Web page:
Hard labor done in the construction industry can take its toll on the well-being of workers. As the job is demanding, it’s easy for them to become disheartened and pessimistic.
A stimulating atmosphere at work, where they feel seen and have room to grow, can help them feel more motivated and increase their productivity.
That’s why managers should make an effort to make the construction work environment pleasant, and we know just the way to do it.
Read our tips below to find out how.
In this article...
Actually Manage Your Employees
A manager should do just that—manage.
It seems pretty straightforward, but not many people actually do it. They take a passive approach instead and let the team manage itself.
However, this hands-off approach doesn’t benefit the employees or the company and creates confusion instead of an enjoyable atmosphere.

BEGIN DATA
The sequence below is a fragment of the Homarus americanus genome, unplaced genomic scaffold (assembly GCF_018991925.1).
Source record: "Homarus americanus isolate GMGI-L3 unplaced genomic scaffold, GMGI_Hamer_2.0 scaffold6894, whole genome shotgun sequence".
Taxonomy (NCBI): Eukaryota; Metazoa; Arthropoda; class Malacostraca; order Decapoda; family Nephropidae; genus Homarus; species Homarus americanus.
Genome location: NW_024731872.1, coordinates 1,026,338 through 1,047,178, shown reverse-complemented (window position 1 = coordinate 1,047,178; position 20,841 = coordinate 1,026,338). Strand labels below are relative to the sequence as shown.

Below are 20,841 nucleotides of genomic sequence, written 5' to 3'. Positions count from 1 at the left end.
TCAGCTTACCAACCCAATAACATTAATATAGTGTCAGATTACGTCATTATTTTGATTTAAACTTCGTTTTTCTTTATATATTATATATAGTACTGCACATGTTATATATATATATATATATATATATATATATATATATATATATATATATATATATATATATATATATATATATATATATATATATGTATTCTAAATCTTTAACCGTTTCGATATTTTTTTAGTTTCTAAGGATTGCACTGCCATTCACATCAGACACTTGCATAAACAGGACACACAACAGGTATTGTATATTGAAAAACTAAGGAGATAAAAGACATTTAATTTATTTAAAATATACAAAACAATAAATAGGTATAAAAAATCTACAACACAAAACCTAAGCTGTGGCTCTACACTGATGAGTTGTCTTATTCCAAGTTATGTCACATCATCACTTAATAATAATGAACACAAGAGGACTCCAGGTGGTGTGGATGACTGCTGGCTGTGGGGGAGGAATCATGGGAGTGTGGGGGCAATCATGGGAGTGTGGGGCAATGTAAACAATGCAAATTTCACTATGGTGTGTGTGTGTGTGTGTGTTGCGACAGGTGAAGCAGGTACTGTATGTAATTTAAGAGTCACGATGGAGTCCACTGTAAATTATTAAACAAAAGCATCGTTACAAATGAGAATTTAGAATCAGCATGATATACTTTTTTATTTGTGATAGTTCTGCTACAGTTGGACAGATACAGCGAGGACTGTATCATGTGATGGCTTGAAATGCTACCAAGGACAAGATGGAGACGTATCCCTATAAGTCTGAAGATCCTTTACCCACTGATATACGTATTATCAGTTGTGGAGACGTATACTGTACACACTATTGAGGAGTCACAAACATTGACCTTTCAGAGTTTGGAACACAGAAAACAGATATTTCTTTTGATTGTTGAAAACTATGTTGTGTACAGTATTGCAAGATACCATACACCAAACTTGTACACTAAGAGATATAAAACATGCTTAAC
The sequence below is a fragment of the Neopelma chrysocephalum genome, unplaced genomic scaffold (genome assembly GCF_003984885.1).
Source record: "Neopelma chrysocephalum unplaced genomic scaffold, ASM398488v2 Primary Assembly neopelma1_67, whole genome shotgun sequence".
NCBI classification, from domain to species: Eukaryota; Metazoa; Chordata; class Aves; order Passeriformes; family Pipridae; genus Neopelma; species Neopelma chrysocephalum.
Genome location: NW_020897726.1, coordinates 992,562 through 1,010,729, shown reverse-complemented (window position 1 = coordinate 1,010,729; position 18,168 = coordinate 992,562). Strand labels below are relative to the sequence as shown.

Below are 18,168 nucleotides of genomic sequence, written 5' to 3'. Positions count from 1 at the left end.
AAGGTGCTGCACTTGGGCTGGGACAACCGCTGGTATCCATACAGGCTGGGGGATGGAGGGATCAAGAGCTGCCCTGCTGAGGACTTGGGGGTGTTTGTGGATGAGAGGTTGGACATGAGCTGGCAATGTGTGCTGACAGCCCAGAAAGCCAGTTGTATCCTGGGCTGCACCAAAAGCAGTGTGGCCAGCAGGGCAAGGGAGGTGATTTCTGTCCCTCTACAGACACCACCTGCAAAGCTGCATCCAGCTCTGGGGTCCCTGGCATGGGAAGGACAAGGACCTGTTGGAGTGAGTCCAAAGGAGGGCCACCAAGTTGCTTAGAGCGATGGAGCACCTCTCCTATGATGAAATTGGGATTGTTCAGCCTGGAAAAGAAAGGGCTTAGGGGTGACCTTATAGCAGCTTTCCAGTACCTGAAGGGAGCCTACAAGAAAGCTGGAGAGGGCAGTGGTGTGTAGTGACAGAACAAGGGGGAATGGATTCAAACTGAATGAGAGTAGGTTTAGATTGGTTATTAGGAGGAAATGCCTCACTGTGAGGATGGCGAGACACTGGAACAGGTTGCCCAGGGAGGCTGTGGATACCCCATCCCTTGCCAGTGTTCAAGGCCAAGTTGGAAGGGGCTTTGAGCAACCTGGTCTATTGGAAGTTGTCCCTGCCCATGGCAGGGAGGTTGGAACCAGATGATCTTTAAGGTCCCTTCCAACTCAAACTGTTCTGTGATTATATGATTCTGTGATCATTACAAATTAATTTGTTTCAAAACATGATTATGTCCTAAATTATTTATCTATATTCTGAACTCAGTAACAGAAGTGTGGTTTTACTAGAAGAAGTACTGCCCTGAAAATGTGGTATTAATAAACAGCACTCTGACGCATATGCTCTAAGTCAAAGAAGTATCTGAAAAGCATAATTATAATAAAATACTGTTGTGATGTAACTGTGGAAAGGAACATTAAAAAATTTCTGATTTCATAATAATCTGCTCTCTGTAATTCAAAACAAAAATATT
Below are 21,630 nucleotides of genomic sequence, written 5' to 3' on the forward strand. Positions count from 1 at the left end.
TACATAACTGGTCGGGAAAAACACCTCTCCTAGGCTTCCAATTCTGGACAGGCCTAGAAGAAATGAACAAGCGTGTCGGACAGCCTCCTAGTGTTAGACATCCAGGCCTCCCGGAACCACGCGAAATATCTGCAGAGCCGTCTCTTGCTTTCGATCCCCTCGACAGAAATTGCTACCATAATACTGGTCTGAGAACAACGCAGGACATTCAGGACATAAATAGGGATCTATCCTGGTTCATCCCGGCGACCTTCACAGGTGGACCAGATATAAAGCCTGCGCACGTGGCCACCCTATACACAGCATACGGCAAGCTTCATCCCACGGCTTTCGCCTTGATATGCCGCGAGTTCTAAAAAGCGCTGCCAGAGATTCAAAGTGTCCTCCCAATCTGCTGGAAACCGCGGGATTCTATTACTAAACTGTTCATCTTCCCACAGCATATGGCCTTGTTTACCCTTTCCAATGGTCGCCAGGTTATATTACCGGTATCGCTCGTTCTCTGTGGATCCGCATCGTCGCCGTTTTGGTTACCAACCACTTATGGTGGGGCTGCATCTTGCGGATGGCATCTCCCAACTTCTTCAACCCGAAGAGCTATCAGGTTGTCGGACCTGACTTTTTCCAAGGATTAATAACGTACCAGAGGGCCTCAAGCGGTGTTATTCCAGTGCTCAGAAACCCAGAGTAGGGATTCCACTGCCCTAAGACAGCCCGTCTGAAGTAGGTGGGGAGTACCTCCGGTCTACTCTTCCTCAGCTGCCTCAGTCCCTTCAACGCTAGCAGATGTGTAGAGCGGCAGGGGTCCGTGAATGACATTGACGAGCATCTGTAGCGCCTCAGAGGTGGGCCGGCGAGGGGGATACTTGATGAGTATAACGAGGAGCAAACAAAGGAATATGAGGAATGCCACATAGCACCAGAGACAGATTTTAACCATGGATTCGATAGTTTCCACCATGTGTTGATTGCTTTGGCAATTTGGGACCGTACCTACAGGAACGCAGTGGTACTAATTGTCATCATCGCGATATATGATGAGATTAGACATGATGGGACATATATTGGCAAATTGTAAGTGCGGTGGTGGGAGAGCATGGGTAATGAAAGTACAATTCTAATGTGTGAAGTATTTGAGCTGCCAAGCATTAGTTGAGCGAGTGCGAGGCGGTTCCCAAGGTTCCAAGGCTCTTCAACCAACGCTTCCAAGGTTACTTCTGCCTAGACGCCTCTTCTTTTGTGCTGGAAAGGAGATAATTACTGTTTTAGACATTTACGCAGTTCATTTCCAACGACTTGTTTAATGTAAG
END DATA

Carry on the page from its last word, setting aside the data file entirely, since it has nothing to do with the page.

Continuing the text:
A much better tactic used by successful construction managers is to engage with employees and communicate with them openly and often.
When you take an interest in your employees, they will feel more comfortable and more connected to you.
Having a manager who’s easy to talk to and who listens to them will make employees feel more relaxed and less anxious even if they need to raise difficult subjects.
In addition, it’s essential to give employees regular updates and constant feedback. That way, they won’t feel left out, and the quality of their work will increase.
Instead, they will feel heard, accepted, and see that you care about them.
Empathy is an essential skill for managers to do all of the above. This is evidenced by DDI’s Leadership Skills Research which showed that empathy is a top factor in job performance.
It’s also related to higher performance in the four leadership domains, as demonstrated below.
Managers who show empathy understand what their workers are feeling and don’t blame them but accept it and give them their full attention.